On the occasion of International Zebra Day on 31st of January, Indira Gandhi Zoological Park (IGZP) will conduct drawing competitions for students of Classes I to XII from 9. 30 a.m. to noon. Nandani Salaria, IGZP Curator said that the programme is intended to create awareness among children about the zebra and the challenges it faces in its natural habitat.
The topic for Class I to VI is ‘Worksheets on Zebra’, while for Class VII and VIII, the topic is ‘Zebras in Vizag Zoo’. Similarly for Class IX to XII, the topic is ‘Role of Zebras in its habitat’. For more details, contact M. Purushottam, Conservation biologist at 9000151920
Fun and Interesting Facts About The Black And White Striped Animal!
International Zebra Day is observed on January 31 every year to create awareness about the need to protect the wild animal. Zebras are the most iconic of all Africa’s grazing animals. They are generally found in the semi-desert areas of Kenya and Ethiopia other than the hilly region in Namibia, Angola and South Africa. One peculiar feature of the animal is their black and white stripes all over their body. Generally, zebras weigh between 400 to 850 pounds depending on the species. The Grevy’s zebra is the largest wild member of the horse family. On International Zebra Day 2020, we have compiled some interesting facts about zebras.
There are various theories about why zebra have stripes. Earlier it was believed that the stripes were to protect the animal and become with grasses as animals try to attack. But in a 2016 research, it was found that the stripes aren’t’ for camouflage as by the time predators can see zebra stripes, they have already heard or smell their prey. Another popular theory states that the stripes are to keep zebras cool.
Check out fun facts about zebras below
Every zebra has a different set of black and white stripes, just like human fingerprints. Under their striped coat is black skin.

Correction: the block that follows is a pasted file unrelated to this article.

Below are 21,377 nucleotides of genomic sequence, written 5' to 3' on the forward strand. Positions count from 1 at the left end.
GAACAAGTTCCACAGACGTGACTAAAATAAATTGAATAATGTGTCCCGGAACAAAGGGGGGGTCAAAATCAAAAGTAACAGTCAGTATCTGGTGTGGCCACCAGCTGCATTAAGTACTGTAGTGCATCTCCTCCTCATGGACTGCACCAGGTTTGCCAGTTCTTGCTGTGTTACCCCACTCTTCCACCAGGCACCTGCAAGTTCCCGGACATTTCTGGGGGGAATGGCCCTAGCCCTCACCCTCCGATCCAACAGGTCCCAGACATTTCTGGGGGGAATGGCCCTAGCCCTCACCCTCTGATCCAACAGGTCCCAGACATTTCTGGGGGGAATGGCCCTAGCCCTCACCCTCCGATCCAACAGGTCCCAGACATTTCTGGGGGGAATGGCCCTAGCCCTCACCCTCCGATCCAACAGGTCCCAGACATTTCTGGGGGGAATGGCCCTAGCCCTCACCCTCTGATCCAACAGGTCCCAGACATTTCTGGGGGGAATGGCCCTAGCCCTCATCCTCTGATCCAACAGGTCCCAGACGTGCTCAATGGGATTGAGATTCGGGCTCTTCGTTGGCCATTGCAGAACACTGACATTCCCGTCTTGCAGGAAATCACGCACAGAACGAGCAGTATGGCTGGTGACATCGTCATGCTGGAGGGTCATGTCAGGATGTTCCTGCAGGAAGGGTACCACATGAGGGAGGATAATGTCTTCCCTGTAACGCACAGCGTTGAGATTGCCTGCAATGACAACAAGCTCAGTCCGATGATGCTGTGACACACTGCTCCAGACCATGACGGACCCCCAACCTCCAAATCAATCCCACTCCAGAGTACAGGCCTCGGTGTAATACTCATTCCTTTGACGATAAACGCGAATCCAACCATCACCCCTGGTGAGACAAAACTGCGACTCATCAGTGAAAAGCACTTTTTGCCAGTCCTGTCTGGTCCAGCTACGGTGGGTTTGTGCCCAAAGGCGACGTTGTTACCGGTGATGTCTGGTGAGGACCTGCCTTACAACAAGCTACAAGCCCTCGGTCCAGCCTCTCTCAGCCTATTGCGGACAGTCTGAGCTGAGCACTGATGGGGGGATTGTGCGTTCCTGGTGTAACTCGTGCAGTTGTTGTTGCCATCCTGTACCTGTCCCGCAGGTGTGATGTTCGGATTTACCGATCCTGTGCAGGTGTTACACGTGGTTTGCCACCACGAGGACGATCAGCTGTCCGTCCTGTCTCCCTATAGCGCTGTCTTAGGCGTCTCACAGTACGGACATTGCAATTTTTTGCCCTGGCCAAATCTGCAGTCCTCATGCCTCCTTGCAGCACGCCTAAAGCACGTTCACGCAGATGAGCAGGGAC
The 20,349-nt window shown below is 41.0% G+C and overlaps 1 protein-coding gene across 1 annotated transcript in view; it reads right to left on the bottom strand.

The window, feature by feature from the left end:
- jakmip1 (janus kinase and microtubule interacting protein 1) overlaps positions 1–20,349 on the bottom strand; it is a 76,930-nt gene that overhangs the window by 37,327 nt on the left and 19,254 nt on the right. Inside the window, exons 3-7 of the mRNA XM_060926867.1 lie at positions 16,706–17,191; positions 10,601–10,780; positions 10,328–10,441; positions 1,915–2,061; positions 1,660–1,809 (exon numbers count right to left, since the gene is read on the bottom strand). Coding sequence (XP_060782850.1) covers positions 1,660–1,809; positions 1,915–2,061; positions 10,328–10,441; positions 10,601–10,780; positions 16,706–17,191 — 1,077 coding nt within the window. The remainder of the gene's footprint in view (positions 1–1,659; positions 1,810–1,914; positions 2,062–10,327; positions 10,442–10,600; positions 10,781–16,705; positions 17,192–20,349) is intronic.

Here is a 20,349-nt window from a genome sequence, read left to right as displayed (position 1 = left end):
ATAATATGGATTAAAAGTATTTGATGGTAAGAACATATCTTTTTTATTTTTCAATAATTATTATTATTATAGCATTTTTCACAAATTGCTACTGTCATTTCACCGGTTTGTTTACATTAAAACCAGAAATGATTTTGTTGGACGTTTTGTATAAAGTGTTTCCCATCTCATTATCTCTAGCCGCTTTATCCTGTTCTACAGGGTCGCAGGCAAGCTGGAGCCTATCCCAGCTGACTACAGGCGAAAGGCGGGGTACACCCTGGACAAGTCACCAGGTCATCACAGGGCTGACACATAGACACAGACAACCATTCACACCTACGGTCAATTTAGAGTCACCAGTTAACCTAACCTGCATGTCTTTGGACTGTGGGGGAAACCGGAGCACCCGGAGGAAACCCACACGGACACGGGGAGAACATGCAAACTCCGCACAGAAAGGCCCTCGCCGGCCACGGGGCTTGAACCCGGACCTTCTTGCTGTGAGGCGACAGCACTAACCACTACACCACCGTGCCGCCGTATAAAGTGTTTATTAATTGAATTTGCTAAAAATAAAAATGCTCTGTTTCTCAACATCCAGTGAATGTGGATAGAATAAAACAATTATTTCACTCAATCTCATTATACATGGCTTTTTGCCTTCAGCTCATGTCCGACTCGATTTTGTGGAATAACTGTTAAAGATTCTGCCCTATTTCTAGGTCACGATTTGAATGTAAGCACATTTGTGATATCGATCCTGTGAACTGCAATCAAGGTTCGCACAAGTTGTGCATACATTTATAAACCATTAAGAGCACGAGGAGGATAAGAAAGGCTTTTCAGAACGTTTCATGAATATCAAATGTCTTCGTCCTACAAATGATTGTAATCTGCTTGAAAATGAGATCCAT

There are different types of zebras with mountain zebras having vertical stripes on their neck and torso while horizontal stripes cover their legs.
Zebras run from side to side following a zig-zag pattern while being chased by a predator to make it difficult for the predator.
A mother zebra keeps her foal away from all other zebras for two or three days after birth until the foal can recognise her scent, voice and appearance.
A group of zebras is called a ‘zeal’.
Zebras stand up and sleep. It can run up to 65 km/h or 40 mph.
Zebras are one of the few mammals that are believed to see in colour. However, it is said it cannot see the colour orange.
According to Science Daily research, the stripes are used to control body temperature. As the black stripes heat up faster than the white stripes, the zebra has a secret heat-release mechanism. They erect the hair in the black stripes thus releasing extra heat during the hottest part of the day. Another interesting fact about zebras is that the foals can get up immediately after their birth and walk for 20 minutes! And rightly like you always thought zebra crossings (pedestrian crossings) are named after the black and white stripes of zebras.
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